Thus, the cable 21 will apply a tension which also biases the rear quarter sideways, to thus secure the foot all around its periphery and prevent expansion of the boot side areas as the ski boot is flexed forward.
The foot is thus firmly secured along a virtually circumferential region thereof, the securement being unaffected by any flexing of the boot, as is encountered in conventional type boots.
It may be appreciated from the foregoing description that the invention achieves the objects set forth, and in particular it should be emphasized that the additional provision of a rear inner quarter located in the area affected by the rear quarter, and possibly hinged to the same pivot point as the rear quarter itself, affords a sideways constraint action at the skier's ankle level which ensures a constantly stable and reliable securement of the foot within the boot.
The invention herein is susceptible to many modifications and changes within this same inventive concept.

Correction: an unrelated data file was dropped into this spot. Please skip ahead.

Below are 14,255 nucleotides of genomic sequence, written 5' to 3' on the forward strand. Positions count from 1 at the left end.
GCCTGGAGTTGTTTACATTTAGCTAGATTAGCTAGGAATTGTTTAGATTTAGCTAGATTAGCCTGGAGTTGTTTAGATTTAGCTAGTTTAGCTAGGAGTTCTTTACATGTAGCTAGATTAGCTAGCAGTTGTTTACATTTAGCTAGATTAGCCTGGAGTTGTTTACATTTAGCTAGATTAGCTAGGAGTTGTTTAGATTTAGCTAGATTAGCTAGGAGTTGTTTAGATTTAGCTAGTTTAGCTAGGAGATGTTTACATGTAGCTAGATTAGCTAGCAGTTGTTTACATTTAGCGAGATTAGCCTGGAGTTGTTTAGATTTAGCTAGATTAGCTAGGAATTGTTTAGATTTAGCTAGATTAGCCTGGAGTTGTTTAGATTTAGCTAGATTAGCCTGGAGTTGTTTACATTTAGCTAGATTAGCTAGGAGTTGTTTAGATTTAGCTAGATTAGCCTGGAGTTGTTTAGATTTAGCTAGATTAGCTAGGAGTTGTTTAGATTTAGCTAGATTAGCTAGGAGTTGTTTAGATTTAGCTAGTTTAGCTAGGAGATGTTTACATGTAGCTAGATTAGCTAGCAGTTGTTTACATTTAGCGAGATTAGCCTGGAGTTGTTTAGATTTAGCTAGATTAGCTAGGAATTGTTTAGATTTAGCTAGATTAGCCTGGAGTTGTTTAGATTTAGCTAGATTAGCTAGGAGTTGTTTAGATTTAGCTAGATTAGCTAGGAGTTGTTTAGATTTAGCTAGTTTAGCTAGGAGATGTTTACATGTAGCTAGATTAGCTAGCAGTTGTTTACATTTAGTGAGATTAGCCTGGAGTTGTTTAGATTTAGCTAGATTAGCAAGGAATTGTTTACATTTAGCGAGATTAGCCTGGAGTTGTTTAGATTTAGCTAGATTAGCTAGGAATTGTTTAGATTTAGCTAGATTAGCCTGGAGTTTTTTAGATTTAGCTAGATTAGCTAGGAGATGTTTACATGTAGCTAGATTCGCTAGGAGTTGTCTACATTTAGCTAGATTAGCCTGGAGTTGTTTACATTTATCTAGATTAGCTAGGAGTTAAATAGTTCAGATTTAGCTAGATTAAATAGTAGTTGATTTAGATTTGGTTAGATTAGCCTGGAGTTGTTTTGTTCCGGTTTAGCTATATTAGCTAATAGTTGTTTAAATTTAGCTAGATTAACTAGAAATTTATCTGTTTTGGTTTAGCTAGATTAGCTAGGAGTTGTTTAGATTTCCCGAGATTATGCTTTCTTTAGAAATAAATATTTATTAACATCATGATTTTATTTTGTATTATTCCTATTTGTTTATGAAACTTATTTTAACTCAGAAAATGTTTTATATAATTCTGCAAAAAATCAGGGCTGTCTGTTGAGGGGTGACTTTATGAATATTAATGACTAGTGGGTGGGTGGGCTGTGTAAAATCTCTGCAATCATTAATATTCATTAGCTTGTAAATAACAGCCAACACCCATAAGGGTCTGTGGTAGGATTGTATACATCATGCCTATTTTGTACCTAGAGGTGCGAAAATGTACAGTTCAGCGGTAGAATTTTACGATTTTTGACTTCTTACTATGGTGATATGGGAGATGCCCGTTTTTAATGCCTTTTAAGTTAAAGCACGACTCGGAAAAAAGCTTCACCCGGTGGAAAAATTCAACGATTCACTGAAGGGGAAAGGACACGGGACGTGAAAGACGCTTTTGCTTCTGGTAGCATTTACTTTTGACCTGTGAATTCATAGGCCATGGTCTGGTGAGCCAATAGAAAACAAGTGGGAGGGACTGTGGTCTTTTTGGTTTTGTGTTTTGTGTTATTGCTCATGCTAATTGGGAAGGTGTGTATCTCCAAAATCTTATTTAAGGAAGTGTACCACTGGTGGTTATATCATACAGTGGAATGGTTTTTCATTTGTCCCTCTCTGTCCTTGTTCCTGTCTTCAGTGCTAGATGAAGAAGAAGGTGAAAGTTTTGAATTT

Thus, as an example, and as shown in FIG. 4, securement of the ankle may be accomplished to avoid "expansion" of the shell by using a cable length, now designated 30, which would be associated with a take-up reel 31 provided on the rear quarter 3. The cable 30 runs above the area spanned by the foot instep, and specifically over a foot instep presser indicated at 32.
The cable 30 enters, through a throughgoing hole 33, laterally from one side the boot shell 2, engages transversely with the foot instep presser 32, and emerges from the other side of the boot shell 2 through a throughgoing hole indicated at 34.